¡Viva Bordeaux! – Latin Cuisine Meets Bordeaux Wines

FILED UNDER: Food and Wine Recipes, Wine 101

Viva Bordeaux

When it comes to food pairing, Bordeaux wines offer a versatile range of notes and body that can compliment any culinary combination.  It turns out one obvious (traditional cuisine of the Bordeaux region is heavily influenced by Spanish and Basque flavors)  yet unexpected union exists between Bordeaux wines and Latin-inspired fare. 

Need to eat it to believe it? This month, we enlisted the help of Chef Doreen Colondres, cocina latina extraordinaire, to offer up a few easy, at home recipes to pair with a range of affordable Bordeaux. 

Below, check out Chef Colondres’ mouth watering recipe for “Pork Linguine Pasta in Three ‘Chiles’ Sauce” paired with our 2009 Château Lyonnat (SRP $27) or download the full ¡Viva Bordeaux! recipe guide, available in both English and Spanish.

Give these recipes/wines a whirl and make sure to post a photo of your culinary creation on Twitter/Instagram/Facebook with the hashtag #vivabordeaux. 

Happy pairings!

Serves 4
An extremely rich, flavorful, elegant, and satisfying dinner recipe for any day or occasion. The sauce used to cook the pork is the same for the pasta, which makes it easy and intensifies its flavors. The secret ingredient is the easy to-make combination of 3 different Mexican dry chiles: “guajillo”, “pasilla”, and “ancho”. The way I cook the chiles, the sauce is not spicy, but if you prefer a little “kick”, just keep a few chile seeds in the sauce. You can find these in the dry Mexican or Latin section at any grocery store.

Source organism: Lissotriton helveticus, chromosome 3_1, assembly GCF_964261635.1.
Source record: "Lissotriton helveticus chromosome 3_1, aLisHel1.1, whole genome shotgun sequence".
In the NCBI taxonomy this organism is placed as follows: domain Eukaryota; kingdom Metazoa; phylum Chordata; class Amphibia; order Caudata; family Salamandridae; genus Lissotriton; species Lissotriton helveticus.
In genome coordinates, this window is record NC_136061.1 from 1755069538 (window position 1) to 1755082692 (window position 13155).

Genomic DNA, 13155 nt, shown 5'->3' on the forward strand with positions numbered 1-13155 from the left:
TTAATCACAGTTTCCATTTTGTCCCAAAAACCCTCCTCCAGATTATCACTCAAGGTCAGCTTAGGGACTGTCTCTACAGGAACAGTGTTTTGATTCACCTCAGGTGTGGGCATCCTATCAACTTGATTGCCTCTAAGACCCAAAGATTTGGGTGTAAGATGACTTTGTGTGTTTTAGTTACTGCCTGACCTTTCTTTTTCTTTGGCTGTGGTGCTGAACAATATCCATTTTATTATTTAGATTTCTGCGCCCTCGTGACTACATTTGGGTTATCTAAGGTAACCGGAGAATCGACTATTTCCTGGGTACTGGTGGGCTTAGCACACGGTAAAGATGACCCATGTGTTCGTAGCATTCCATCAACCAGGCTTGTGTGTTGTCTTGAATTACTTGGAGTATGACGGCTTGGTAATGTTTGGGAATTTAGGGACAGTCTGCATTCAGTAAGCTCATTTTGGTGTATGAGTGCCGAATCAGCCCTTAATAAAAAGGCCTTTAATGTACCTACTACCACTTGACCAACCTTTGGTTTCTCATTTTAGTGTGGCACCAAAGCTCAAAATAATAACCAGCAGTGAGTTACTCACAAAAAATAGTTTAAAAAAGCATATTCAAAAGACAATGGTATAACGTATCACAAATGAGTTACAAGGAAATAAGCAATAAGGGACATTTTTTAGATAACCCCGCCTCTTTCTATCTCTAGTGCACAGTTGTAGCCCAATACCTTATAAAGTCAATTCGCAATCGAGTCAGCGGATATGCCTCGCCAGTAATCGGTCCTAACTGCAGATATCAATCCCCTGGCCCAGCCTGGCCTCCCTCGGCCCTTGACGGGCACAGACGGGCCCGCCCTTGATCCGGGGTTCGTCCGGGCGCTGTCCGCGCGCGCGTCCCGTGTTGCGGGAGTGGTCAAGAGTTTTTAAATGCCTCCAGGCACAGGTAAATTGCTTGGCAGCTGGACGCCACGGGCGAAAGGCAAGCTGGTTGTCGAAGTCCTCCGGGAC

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  1. 1 pound of linguini pasta
  2. 3-4 pounds of half of a small
  3. pork shoulder
  4. 2 ancho chiles
  5. 2 guajillo chiles
  6. 2 pasilla chiles
  7. 1 red onion cut in 2 pieces
  8. 8 garlic cloves
  9. 4 pear tomatoes
  10. 1/2 of a bunch of cilantro
  11. Crumbled “queso fresco” for garnish
  12. Salt and pepper to taste
  1. 1. Clean the pork with running water, then dry with paper towel and cut in 3-4 pieces so it cooks faster (keep the bone). Season it with salt and pepper and place in the refrigerator.
  2. 2. In a cast iron, non-stick, or comal pan at medium-high temperature, heat/toast the chiles for about 2 minutes or until they become aromatic. Add the garlic, onion, and tomatoes, turning
  3. occasionally until they “roast” and become golden brown with dark spots in some areas.
  4. 3. While the garlic, onion, and tomatoes are roasting, remove the chiles, break their stems off, tear chiles open, and remove seeds and veins to make the sauce completely mild. If you like it spicy, keep some of the seeds.
  5. 4. Place the clean chiles in a deep container with 3-4 cups of warm water and soak them for about 20 minutes to rehydrate.
  6. 5. Add the chiles, onion, tomatoes, garlic, half of the cilantro, and 2 cups of the chile water to a blender and mix well. Add salt to taste and set this sauce aside.
  7. 6. In a large pot at medium-high temperature, add the pork and sear for 2 minutes on each side until slightly browned.
  8. 7. Then, lower the temperature to medium-low, add the sauce, stir, and cook covered for about 75 minutes or until tender, turning occasionally.
  9. 8. Once the pork is almost ready, start cooking the pasta in boiling salted water.
  10. 9. In the meantime, remove the pork bone and any excess of fat, shred the meat, and bring the shredded pork back to the sauce. Taste and season with salt and pepper if necessary.
  11. 10. As soon as the pasta is almost al dente, drain and mix it with the pork sauce and let it cook for 2-3 more minutes. Make sure not to overcook the pasta.
  12. 11. Serve and garnish with crumbled “queso fresco” and fresh cilantro.
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